Wednesday, September 24, 2014

upcoming browser coolness - destructuring and web components

This past weekend my employer was kind of enough to foot the bill (and I was kind enough to sacrifice a weekend) for the No Fluff Just Stuff conference, 2 1/2 days of lectures on various topics. The emphasis is a bit more Java and fullstack than I try to be these days, but there was still a track for the front end, especially Angular.js and other js toolkits.

Two of my favorite takeaways were technologies that are not quite ready for prime time (Or to quote William Gibson: "The future is already here — it's just not very evenly distributed.") One is a tidbit from ECMAScript Next, the flavor of Javascript that should be running in your browser in a year or two.

10 years ago, I was blogging about a weird asymmetry in Java and most other C-derived languages (I know C didn't originate all of these things, but it certainly popularized it) - the unit of subroutine is a "function" which (probably because of its mathematic roots, or possibly because of what it's easy to make a compiler do) can take multiple parameters in, but can only return one thing. Perl, for one, didn't have that problem. A subroutine could have a return statement like
    return ($result1, $result2);
and a bit of calling code could easily grab each argument in a named variable:
    ($thing1,$thing2) = mySubroutine("foo","bar");

In fact, Perl uses this kind of in-array-variable-naming in lieu of traditional named parameters, so while C/Java/Javascript has something like
    function myFunction(String arg1, String arg2) {
Perl relies on a special variable "@_" to be the array of arguments, so a similar subroutine might start
    sub mySubroutine {
      ($arg1,$arg2) = @_;

It turns out that "in-array-variable-naming" has a formal name, and that is"destructuring", and it's going to be part of the next generation of Javascript!  In short, a function could return an array (as it can now) something like
    return [result1,result2];
but in the future the calling function could be doing something like
    let [thing1, thing2] = myFunction("foo","bar");
("let" is another bit of the new hotness, with easier to understand behavior in terms of scoping relative to "var". There are some neat syntax for packing up arrays, destructuring objects (vs lists) and what not as well.)

So that's pretty hip.

The final seminar I attended was on Web Components and Polymer. These are a kind of awesome way of writing your own tags to extend HTML5 - for example, you might include a Google Map as a single set of tags, or a chessboard display, or one of a bajillion bits of functionality. Each component gets its little shadow DOM, so conflicts in CSS and the like are avoided. (Polymer is just one implementation of the emerging WebComponents spec, but it seems good at using a "polyfill" technique to bring legacy browsers into the fold.)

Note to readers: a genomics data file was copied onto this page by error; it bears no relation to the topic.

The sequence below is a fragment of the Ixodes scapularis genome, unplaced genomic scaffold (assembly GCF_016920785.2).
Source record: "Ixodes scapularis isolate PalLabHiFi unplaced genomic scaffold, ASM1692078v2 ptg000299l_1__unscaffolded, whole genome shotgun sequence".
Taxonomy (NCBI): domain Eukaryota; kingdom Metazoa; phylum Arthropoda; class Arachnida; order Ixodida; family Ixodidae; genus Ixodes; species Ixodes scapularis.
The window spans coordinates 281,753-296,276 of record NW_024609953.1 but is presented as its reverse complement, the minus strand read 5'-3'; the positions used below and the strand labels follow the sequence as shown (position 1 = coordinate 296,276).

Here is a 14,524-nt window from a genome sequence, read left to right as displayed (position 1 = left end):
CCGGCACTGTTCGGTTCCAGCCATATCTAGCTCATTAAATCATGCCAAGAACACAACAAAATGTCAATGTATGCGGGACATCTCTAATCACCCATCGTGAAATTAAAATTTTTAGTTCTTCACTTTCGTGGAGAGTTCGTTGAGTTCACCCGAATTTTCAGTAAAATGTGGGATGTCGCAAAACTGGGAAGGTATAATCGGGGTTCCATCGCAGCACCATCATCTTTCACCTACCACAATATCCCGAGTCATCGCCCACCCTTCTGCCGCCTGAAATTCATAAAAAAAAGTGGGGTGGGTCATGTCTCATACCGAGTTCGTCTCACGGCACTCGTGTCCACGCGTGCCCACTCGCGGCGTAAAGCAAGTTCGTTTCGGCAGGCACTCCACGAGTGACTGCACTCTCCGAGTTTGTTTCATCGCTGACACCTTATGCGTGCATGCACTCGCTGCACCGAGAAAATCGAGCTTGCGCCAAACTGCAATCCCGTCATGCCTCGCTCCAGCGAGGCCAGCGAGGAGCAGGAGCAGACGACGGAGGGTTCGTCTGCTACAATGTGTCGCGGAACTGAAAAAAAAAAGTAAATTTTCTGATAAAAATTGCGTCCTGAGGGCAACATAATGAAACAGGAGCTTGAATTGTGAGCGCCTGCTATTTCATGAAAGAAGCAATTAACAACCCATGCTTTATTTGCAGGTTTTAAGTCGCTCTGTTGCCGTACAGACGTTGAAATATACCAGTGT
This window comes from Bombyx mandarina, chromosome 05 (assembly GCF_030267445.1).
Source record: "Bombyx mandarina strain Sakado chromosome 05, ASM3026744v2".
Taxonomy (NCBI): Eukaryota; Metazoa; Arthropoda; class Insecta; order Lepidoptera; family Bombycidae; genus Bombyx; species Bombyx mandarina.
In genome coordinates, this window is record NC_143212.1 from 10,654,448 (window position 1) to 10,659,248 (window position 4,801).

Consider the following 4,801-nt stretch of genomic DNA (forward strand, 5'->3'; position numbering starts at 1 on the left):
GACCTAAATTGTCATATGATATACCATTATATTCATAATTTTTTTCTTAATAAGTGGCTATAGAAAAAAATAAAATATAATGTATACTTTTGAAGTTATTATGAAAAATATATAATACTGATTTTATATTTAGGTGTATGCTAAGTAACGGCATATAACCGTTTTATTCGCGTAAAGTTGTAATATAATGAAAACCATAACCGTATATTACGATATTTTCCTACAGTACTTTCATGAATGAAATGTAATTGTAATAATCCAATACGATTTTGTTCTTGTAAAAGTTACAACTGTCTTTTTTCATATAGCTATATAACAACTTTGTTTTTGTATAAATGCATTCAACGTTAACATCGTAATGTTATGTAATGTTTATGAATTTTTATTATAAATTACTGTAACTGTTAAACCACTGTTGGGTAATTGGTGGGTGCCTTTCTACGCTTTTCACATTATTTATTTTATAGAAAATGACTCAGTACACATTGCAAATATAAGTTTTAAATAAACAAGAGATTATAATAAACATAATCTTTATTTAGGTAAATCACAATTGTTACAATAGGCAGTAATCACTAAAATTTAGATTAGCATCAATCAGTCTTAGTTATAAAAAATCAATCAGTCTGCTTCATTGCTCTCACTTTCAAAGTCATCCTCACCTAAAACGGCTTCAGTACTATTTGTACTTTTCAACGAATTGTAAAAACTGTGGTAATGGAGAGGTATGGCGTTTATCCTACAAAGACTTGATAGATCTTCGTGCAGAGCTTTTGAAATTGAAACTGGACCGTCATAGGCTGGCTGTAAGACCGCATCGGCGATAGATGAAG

I'm not quite sure why Web Components feel like the obvious future to me, and the Right Thing, when Angular.js feels like a weird, gratuitously complex set of kludges. I thought "making up our own HTML5-ish syntax" was one of things I hated about Angular, but I guess if you get the syntax and scoping cleaner, it's a pretty cool thing.

( is a nice demo of some of this flexible future.)

Still, I don't feel 100% at ease with Angular's "monitoring mapped memory to drive DOM changes" paradigm, its sometimes arcane syntax (oh, inject your dependency by an array consisting of a bunch of strings and ending with the function that does the work!-- though the conference pointed out how this is a pattern of protecting against "uglify" scripts that might try to rename globally shared variables), infamous learning curves, pushing of its own flavors of paradigms (ala factory vs service vs provider), extensive folder structures, etc etc -- or the way that Angular 2.0 promises to bust through some of the unfortunate syntax issues by making all your old code obsolete.

All that said, Angular might be the best bet in this direction that's here now, and I'm glad Web Components has shown me some of the light about getting into named components, not just an infinite future of <div> decorated in jQuery...

PS Another cool site is, that walks you through the same basic example in a host of Javascript MV* frameworks...

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